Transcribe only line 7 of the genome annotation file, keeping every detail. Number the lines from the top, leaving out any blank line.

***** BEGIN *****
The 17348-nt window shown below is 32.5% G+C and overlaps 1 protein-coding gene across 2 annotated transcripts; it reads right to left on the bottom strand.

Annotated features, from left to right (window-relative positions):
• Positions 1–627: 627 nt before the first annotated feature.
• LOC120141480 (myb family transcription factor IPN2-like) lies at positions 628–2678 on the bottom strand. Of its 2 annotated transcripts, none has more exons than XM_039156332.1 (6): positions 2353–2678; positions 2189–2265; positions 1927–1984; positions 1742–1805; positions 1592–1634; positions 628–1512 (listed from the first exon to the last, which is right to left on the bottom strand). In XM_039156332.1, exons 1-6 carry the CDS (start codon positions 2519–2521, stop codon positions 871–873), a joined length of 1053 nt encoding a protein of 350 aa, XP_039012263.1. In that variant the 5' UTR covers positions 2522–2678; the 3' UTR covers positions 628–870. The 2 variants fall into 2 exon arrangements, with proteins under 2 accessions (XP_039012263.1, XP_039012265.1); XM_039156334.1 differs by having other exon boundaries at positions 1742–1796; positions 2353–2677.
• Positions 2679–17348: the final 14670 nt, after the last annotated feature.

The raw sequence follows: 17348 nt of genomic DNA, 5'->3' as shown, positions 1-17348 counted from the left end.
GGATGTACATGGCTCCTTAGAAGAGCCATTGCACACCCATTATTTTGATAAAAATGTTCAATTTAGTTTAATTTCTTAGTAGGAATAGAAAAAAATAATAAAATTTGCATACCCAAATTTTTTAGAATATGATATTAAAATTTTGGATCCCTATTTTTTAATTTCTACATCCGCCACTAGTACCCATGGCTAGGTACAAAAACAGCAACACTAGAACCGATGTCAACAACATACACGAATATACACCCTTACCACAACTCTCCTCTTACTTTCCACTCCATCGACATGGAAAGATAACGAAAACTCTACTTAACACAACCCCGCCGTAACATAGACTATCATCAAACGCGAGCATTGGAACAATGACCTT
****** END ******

GGATGTACATGGCTCCTTAGAAGAGCCATTGCACACCCATTATTTTGATAAAAATGTTCAATTTAGTTTAATTTCTTAGTAGGAATAGAAAAAAATAATAAAATTTGCATACCCAAATTTTTTAGAATATGATATTAAAATTTTGGATCCCTATTTTTTAATTTCTACATCCGCCACTAGTACCCATGGCTAGGTACAAAAACAGCAACACTAGAACCGATGTCAACAACATACACGAATATACACCCTTACCACAACTCTCCTCTTACTTTCCACTCCATCGACATGGAAAGATAACGAAAACTCTACTTAACACAACCCCGCCGTAACATAGACTATCATCAAACGCGAGCATTGGAACAATGACCTT